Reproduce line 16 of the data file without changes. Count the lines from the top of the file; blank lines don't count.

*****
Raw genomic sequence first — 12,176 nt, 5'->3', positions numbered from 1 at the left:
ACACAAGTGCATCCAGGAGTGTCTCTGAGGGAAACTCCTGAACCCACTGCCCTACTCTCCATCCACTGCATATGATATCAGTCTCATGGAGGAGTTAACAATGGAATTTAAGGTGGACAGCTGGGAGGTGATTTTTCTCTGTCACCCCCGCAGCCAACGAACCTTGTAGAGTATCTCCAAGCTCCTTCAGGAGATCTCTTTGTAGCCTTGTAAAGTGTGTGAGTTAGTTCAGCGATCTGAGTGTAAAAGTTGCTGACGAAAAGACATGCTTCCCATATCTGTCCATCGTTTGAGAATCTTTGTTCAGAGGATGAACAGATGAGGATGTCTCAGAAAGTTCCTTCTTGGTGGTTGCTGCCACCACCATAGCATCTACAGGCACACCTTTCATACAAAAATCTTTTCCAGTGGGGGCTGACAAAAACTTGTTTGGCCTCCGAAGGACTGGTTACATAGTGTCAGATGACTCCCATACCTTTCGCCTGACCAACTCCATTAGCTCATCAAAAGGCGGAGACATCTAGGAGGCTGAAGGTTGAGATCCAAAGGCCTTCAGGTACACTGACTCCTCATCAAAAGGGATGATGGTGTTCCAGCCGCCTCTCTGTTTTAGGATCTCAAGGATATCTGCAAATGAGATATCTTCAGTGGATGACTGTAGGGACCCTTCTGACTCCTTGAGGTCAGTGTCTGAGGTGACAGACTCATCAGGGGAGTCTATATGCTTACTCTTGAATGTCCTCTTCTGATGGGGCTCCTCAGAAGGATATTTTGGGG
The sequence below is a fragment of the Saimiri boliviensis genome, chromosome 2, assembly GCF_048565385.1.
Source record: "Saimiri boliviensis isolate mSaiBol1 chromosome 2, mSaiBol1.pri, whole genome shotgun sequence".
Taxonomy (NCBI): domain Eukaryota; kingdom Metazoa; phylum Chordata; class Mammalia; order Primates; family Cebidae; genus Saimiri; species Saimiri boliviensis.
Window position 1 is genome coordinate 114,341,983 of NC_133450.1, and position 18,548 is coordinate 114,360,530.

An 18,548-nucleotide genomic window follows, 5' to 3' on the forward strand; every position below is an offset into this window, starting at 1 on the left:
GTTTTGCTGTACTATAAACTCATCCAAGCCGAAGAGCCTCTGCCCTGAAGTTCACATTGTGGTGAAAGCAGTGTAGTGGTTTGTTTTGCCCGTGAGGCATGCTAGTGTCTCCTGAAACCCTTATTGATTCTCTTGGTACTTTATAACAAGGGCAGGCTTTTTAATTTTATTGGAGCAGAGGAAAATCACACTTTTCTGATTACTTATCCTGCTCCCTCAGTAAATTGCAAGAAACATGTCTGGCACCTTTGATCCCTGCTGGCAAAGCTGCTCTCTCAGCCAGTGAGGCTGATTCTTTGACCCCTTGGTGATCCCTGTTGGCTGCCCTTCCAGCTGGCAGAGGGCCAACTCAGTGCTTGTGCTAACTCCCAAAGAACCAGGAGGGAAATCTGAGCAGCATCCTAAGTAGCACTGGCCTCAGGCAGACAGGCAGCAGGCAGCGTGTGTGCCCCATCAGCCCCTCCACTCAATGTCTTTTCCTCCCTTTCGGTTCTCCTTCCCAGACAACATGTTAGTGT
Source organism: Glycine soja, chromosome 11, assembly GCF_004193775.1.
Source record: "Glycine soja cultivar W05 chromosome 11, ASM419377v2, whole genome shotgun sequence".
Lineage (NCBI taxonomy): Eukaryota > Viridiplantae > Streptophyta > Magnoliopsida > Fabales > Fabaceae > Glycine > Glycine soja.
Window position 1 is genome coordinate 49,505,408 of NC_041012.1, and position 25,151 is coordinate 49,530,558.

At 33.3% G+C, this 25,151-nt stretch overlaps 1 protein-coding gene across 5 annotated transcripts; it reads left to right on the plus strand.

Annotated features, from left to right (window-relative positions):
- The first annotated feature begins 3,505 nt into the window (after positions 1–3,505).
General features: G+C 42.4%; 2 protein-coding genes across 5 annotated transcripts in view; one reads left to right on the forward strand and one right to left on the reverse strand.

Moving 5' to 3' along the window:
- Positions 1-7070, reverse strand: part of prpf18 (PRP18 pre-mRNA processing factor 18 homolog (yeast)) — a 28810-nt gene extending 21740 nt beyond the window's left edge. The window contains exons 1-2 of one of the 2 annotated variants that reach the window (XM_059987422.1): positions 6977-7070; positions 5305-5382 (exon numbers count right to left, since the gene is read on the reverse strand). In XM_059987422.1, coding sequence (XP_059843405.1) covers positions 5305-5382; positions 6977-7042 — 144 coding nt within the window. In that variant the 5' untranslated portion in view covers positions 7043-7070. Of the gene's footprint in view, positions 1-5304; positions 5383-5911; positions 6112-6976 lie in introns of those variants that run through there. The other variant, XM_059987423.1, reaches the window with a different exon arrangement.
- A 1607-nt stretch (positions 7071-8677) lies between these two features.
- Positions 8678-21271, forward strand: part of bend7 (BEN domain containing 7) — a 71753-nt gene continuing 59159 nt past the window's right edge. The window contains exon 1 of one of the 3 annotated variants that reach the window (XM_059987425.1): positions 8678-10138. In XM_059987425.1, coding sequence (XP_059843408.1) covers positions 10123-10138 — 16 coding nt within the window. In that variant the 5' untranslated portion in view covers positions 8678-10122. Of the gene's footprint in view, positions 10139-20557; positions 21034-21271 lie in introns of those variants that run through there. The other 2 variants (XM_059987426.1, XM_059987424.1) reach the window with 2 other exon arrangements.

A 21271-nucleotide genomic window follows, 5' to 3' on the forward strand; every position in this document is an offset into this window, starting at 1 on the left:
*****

General features: G+C 42.4%; 2 protein-coding genes across 5 annotated transcripts in view; one reads left to right on the forward strand and one right to left on the reverse strand.